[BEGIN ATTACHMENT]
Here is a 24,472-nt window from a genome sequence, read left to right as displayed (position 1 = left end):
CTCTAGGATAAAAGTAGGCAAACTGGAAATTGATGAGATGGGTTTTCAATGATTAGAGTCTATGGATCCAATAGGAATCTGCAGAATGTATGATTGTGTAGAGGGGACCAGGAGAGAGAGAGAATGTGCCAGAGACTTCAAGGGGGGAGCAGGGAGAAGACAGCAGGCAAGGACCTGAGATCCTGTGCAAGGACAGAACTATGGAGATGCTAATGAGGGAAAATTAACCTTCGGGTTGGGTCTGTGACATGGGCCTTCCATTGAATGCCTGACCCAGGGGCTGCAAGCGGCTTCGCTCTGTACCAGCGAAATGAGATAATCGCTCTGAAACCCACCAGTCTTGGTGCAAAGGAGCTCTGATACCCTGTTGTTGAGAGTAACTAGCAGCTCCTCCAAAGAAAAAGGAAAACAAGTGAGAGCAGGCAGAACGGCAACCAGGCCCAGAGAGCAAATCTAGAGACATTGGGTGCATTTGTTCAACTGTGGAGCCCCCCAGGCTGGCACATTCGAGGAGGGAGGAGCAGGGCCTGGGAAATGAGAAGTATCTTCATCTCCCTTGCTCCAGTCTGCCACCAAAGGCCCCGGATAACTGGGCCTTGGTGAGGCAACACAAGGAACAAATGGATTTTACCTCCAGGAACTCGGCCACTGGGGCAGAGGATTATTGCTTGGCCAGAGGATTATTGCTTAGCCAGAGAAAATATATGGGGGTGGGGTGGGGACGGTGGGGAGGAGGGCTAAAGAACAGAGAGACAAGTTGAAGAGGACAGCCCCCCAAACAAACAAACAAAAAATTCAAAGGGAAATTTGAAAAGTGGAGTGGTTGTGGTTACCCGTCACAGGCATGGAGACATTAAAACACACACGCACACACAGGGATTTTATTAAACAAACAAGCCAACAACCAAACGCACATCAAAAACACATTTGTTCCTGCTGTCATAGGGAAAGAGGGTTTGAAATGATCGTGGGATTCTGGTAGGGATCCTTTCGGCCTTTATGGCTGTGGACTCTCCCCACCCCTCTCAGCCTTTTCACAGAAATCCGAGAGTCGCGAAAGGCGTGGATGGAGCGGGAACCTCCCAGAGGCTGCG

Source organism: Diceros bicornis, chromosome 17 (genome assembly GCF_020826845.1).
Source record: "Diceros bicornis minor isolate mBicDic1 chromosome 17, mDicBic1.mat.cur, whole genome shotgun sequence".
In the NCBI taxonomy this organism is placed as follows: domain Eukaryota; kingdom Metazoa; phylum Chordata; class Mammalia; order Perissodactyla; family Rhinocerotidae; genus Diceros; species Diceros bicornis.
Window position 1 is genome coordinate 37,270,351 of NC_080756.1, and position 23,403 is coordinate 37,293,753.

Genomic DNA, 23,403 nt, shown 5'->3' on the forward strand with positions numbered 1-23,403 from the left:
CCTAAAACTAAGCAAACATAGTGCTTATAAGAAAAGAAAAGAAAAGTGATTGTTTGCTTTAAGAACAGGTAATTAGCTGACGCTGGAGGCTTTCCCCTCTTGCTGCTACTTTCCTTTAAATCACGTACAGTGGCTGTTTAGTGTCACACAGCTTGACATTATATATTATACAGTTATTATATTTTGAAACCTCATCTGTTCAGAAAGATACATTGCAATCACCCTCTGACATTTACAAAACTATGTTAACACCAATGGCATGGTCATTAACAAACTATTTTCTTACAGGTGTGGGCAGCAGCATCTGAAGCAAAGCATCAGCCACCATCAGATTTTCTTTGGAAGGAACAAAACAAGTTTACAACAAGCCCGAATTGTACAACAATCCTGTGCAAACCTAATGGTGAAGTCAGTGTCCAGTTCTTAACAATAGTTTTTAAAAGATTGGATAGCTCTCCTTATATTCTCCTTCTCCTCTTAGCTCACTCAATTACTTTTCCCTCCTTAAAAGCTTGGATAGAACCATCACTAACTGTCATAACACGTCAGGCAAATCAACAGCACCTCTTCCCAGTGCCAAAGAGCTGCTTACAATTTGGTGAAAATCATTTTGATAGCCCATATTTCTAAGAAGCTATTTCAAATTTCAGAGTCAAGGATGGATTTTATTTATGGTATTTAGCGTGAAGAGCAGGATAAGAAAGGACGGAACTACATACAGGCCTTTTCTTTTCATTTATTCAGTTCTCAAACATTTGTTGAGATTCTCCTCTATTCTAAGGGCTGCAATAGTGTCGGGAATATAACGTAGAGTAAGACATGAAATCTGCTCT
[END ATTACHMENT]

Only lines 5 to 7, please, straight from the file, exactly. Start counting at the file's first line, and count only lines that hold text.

In the NCBI taxonomy this organism is placed as follows: domain Eukaryota; kingdom Metazoa; phylum Chordata; class Mammalia; order Perissodactyla; family Rhinocerotidae; genus Diceros; species Diceros bicornis.
Window position 1 is genome coordinate 37,270,351 of NC_080756.1, and position 23,403 is coordinate 37,293,753.

Genomic DNA, 23,403 nt, shown 5'->3' on the forward strand with positions numbered 1-23,403 from the left: